While the police officer who had arrested Cauzbon (the codefendant on trial with appellant) on December 1, 1954 was testifying, he was asked by the State whether he had previously visited the room in which the arrest was made. Counsel for appellant thereupon objected on the ground that the evidence sought to be elicited was irrelevant and, when the objection was overruled reserved Bill of Exceptions No. 2.

There is no merit in the bill. The evidence was offered for the purpose of showing that Cauzbon had been seen in the same room where the lottery shop was operated prior to the date of his arrest on December 1, 1954 and to contradict a statement made by said Cauzbon at the time of his arrest that he happened to be at the lottery shop on the date of the raid for the purpose of collecting rent from the tenants. Furthermore, the testimony affected Cauzbon only and its admission was not prejudicial to appellant.

The Bond Clerk of the Criminal District Court was called to the stand by the State and questioned with respect to a bail bond given by appellant's codefendant, Cauzbon, on another criminal charge for gambling, separate and distinct from the one then being tried. Appellant's counsel objected to this examination on the ground that the State was seeking to prove the commission of another offense by Cauzbon and thus was attacking his credibility without his ever having taken the witness stand. The judge overruled the objection and counsel reserved Bill of Exceptions No. 3.

It is difficult to perceive how appellant was prejudiced by the admission of this evidence, which pertained solely to his codefendant, Cauzbon. In addition, it is clear that the testimony was admissible as to Cauzbon for the limited purpose of showing the address he had given the authorities at the time of his arrest on another charge which, incidentally, was the same address (3739 S. Rocheblave Street) as that listed for Cauzbon in a special tax return filed by appellant under the Federal Wagering Tax Law as the operator of a gambling business.

Counsel objected to the introduction in evidence of the lottery paraphernalia which were seized at the time of Cauzbon's arrest, on the ground that no proof had yet been submitted to connect appellant with the law violation. The judge overruled the objection and counsel reserved Bill of Exceptions No. 4.

There is no substance whatever in the bill. It is a fundamental rule of law that a party cannot be controlled in the order of introducing testimony. Article 368, Code of Criminal Procedure, R.S. 15:368; Section 583 of Vol. 2, Marr's Criminal Jurisprudence of Louisiana, 2nd Ed. and cases cited to the text. The judge has a wide discretion in the matter and may permit the introduction of testimony at any stage of the proceeding even though at the time of its admission one of the defendants on trial may not then be shown to be connected with the crime.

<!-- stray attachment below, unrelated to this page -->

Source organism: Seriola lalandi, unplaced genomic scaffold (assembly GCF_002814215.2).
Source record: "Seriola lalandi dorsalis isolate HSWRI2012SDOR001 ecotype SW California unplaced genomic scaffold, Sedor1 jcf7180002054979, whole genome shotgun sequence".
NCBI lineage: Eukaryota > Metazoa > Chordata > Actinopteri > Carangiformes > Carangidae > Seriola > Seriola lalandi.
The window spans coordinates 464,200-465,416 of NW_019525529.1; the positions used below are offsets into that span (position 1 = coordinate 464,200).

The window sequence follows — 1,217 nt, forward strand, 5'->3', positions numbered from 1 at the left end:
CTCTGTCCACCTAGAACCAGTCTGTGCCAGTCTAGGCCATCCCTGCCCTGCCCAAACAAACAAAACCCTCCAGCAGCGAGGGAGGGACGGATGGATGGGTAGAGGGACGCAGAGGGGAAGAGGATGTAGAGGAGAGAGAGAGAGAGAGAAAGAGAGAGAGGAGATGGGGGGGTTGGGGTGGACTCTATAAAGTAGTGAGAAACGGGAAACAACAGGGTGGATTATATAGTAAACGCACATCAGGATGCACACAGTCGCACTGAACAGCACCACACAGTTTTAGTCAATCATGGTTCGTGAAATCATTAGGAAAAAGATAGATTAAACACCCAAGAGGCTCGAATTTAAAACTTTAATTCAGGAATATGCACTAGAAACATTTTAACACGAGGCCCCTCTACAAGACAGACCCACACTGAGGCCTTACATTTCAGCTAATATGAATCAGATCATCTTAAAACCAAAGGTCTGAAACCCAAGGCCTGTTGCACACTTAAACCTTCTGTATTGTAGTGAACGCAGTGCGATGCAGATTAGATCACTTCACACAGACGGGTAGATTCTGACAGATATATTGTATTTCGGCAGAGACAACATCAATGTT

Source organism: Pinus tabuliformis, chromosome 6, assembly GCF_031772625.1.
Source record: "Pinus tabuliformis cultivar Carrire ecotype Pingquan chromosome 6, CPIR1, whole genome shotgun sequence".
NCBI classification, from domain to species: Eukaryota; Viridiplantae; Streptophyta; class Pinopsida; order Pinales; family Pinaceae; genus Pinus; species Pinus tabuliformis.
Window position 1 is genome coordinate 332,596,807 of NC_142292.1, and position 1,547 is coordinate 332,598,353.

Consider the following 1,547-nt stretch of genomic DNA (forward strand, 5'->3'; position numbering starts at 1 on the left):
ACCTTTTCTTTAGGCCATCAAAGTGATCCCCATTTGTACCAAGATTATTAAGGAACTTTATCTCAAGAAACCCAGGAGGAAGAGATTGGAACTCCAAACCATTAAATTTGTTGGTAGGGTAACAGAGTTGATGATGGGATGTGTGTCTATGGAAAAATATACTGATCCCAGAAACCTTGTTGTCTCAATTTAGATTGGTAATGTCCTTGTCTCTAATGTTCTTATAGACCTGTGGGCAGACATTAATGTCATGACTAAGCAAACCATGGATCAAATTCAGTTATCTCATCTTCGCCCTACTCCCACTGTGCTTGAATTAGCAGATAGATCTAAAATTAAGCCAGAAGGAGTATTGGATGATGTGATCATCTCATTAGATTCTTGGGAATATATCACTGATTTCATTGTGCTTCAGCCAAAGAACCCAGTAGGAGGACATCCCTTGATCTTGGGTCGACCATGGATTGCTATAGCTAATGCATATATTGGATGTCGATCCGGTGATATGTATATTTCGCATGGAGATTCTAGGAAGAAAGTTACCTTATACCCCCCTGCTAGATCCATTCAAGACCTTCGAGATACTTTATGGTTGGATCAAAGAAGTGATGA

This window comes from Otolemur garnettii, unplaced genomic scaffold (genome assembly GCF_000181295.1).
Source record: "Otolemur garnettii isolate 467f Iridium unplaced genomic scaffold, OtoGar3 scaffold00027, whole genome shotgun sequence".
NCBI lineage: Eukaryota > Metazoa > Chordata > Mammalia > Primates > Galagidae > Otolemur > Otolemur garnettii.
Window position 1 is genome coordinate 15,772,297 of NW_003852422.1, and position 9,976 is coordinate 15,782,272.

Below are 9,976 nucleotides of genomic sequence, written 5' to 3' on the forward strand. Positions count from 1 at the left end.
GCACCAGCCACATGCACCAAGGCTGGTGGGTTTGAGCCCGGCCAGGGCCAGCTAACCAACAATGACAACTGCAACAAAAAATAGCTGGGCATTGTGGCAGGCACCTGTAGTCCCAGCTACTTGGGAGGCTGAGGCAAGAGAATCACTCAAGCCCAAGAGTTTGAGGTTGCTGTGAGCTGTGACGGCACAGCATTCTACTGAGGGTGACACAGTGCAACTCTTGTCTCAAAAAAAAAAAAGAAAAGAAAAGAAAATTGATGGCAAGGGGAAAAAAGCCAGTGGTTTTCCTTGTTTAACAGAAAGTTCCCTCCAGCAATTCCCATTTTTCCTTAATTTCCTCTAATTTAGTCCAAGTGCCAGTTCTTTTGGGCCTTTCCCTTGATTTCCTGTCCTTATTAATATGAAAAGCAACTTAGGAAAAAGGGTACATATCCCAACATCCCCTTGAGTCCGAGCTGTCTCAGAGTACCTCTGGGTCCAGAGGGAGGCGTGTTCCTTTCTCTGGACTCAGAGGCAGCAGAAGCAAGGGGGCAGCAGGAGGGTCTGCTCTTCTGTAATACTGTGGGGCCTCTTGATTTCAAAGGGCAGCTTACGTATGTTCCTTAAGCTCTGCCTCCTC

Bill No. 5 was taken to the overruling of an objection by defense counsel to the offer in evidence of certain quarterly reports submitted by appellant to the Division of Employment Security, Louisiana Department of Labor, produced from the Division's files by a special investigator of the Department in response to a subpoena *540 duces tecum. The basis of the objection was that the investigator, Mr. Walter J. Blumstein, was not the custodian of the records and that they would have to be identified by the Administrator of the Division of Employment Security.

We find no merit in the bill. Mr. Blumstein testified that the records produced in court were originals, stating that he had personally removed them from the Division's files in the course of his duties. This was a sufficient predicate to warrant their admission in evidence.

Bill of Exceptions No. 6 was reserved to the overruling of an objection to the admission in evidence of certain photostatic copies of appellant's Federal Wagering Tax records and a certificate of the Chief of the United States Intelligence Division at New Orleans, stating that they were true and correct photostats of the originals filed in his office. Andrew Guirovich, a Special Investigator for the District Attorney's office, testified that he obtained the photostats from the Chief of the United States Intelligence Division; that he had compared the copies with the original documents and found them identical and that he was present when Mr. Elliott, the Chief of the Division at New Orleans, signed the certificate as to the authenticity of the photostats. Defense counsel contended these documents could not be received unless Mr. Elliott was produced as his certificate was not sufficient to establish their identity or authorize their introduction as secondary evidence.

Counsel are in error. The documents were certified copies of public records and the procedure for their certification is specifically authorized by Federal law, 26 U.S.C.A. ยง 6107. Article 457 of the Code of Criminal Procedure, R.S. 15:457, provides that a copy of a document certified by the officer having legal custody of the same is equivalent to the original in authenticity. In addition, the signature to the documents admitted in evidence was shown to be that of appellant and his tax consultant identified them as being copies of his returns.

Bills of Exceptions Nos. 7 and 8 were taken to the overruling of motions for a new trial and in arrest of judgment. The points raised in the motions are simply a repetition of those presented in the other bills which we have already considered.

The conviction and sentence are affirmed.

FOURNET, C. J., absent.